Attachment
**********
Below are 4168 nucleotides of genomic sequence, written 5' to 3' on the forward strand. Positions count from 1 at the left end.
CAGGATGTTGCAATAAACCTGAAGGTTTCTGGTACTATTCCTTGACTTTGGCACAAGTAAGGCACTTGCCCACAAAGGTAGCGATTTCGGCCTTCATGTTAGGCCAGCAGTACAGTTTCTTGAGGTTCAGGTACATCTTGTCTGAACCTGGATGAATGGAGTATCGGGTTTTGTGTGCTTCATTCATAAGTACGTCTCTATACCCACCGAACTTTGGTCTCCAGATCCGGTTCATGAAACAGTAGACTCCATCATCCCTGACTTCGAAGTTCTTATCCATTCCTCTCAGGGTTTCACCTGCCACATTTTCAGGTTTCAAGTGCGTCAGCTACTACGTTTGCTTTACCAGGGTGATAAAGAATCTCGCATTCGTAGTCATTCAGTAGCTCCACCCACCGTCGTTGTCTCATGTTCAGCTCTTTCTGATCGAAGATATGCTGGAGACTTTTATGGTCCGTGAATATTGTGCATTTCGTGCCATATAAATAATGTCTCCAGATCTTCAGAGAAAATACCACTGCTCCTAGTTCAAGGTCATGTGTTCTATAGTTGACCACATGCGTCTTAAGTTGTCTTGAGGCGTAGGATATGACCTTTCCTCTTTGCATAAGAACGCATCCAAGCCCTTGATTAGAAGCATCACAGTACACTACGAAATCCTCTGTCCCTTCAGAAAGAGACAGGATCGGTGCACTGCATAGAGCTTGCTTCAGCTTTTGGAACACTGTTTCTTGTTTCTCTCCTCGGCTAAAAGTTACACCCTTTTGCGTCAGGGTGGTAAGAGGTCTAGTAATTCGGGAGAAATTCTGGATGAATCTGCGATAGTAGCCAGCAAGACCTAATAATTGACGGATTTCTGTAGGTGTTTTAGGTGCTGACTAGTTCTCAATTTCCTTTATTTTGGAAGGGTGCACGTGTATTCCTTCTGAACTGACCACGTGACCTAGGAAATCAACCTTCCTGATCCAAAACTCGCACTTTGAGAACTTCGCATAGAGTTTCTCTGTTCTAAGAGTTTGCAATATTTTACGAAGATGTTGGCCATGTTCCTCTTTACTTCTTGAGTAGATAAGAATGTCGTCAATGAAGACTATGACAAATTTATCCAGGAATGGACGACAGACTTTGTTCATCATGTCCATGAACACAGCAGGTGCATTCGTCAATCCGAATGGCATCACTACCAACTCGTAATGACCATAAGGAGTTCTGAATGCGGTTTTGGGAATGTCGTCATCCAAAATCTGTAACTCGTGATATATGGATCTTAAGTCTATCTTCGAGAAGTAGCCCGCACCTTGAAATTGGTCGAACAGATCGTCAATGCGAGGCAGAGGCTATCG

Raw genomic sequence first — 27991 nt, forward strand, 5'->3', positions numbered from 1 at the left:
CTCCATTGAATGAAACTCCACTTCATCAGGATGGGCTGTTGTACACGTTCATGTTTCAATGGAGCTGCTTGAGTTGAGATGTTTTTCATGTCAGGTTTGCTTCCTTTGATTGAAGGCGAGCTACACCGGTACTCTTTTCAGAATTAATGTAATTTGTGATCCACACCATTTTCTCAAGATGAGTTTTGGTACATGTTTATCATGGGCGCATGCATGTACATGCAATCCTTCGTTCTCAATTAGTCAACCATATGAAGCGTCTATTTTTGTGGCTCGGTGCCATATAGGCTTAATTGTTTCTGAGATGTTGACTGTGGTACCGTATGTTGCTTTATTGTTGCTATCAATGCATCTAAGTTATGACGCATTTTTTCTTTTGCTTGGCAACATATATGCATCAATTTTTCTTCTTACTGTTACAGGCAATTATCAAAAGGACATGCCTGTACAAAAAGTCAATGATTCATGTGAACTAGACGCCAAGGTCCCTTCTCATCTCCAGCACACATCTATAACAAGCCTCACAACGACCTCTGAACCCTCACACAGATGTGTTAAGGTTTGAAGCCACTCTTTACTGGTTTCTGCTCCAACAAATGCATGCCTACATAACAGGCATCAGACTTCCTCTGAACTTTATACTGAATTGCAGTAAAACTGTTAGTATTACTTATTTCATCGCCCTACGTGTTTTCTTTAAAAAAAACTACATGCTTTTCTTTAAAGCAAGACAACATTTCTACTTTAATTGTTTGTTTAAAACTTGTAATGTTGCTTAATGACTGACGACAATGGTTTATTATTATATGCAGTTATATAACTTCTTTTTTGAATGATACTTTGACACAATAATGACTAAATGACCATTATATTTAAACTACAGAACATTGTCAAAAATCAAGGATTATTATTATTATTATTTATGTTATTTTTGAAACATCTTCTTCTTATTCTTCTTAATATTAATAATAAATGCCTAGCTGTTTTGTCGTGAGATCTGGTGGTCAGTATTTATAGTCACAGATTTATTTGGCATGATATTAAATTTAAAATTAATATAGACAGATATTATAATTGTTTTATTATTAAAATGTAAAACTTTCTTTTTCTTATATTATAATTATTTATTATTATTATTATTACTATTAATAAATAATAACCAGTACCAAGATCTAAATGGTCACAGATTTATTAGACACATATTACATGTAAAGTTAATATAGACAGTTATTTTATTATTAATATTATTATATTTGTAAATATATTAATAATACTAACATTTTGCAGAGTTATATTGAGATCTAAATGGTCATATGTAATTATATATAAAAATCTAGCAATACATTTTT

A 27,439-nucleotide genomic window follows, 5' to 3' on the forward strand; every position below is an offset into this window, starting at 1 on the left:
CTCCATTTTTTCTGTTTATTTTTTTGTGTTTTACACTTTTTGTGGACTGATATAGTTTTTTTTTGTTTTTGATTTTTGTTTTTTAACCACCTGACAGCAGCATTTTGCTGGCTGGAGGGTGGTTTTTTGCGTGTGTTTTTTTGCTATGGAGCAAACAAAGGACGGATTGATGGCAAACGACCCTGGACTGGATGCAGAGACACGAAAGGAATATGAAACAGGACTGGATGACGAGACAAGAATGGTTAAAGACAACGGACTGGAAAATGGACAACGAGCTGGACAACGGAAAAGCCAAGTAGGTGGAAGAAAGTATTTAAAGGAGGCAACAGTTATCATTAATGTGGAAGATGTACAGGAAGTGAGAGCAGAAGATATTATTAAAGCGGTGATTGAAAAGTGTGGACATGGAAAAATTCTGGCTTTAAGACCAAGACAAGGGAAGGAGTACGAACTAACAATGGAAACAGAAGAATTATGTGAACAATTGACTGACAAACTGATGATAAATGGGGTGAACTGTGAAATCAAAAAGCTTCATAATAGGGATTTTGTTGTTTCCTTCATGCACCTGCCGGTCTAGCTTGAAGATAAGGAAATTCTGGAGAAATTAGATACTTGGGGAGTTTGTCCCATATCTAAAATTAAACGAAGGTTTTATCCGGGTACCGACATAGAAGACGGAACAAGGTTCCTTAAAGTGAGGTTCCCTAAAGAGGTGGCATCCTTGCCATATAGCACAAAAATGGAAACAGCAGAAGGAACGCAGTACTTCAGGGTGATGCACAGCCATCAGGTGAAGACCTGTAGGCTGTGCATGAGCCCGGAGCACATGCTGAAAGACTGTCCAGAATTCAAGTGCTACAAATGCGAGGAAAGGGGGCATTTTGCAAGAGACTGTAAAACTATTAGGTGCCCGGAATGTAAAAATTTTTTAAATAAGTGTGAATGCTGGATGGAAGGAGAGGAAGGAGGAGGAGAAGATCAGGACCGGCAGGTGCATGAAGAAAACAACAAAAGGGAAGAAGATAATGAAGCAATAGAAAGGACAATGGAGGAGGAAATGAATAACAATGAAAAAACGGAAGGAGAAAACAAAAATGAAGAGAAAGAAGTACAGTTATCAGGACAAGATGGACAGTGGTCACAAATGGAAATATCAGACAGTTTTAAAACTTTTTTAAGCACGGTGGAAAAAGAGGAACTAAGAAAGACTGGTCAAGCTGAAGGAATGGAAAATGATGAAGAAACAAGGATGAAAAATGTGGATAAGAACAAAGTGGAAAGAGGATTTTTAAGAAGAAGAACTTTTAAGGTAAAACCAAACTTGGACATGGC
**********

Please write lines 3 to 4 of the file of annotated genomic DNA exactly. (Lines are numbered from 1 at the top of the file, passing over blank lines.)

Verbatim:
Raw genomic sequence first — 27991 nt, forward strand, 5'->3', positions numbered from 1 at the left:
CTCCATTGAATGAAACTCCACTTCATCAGGATGGGCTGTTGTACACGTTCATGTTTCAATGGAGCTGCTTGAGTTGAGATGTTTTTCATGTCAGGTTTGCTTCCTTTGATTGAAGGCGAGCTACACCGGTACTCTTTTCAGAATTAATGTAATTTGTGATCCACACCATTTTCTCAAGATGAGTTTTGGTACATGTTTATCATGGGCGCATGCATGTACATGCAATCCTTCGTTCTCAATTAGTCAACCATATGAAGCGTCTATTTTTGTGGCTCGGTGCCATATAGGCTTAATTGTTTCTGAGATGTTGACTGTGGTACCGTATGTTGCTTTATTGTTGCTATCAATGCATCTAAGTTATGACGCATTTTTTCTTTTGCTTGGCAACATATATGCATCAATTTTTCTTCTTACTGTTACAGGCAATTATCAAAAGGACATGCCTGTACAAAAAGTCAATGATTCATGTGAACTAGACGCCAAGGTCCCTTCTCATCTCCAGCACACATCTATAACAAGCCTCACAACGACCTCTGAACCCTCACACAGATGTGTTAAGGTTTGAAGCCACTCTTTACTGGTTTCTGCTCCAACAAATGCATGCCTACATAACAGGCATCAGACTTCCTCTGAACTTTATACTGAATTGCAGTAAAACTGTTAGTATTACTTATTTCATCGCCCTACGTGTTTTCTTTAAAAAAAACTACATGCTTTTCTTTAAAGCAAGACAACATTTCTACTTTAATTGTTTGTTTAAAACTTGTAATGTTGCTTAATGACTGACGACAATGGTTTATTATTATATGCAGTTATATAACTTCTTTTTTGAATGATACTTTGACACAATAATGACTAAATGACCATTATATTTAAACTACAGAACATTGTCAAAAATCAAGGATTATTATTATTATTATTTATGTTATTTTTGAAACATCTTCTTCTTATTCTTCTTAATATTAATAATAAATGCCTAGCTGTTTTGTCGTGAGATCTGGTGGTCAGTATTTATAGTCACAGATTTATTTGGCATGATATTAAATTTAAAATTAATATAGACAGATATTATAATTGTTTTATTATTAAAATGTAAAACTTTCTTTTTCTTATATTATAATTATTTATTATTATTATTATTACTATTAATAAATAATAACCAGTACCAAGATCTAAATGGTCACAGATTTATTAGACACATATTACATGTAAAGTTAATATAGACAGTTATTTTATTATTAATATTATTATATTTGTAAATATATTAATAATACTAACATTTTGCAGAGTTATATTGAGATCTAAATGGTCATATGTAATTATATATAAAAATCTAGCAATACATTTTT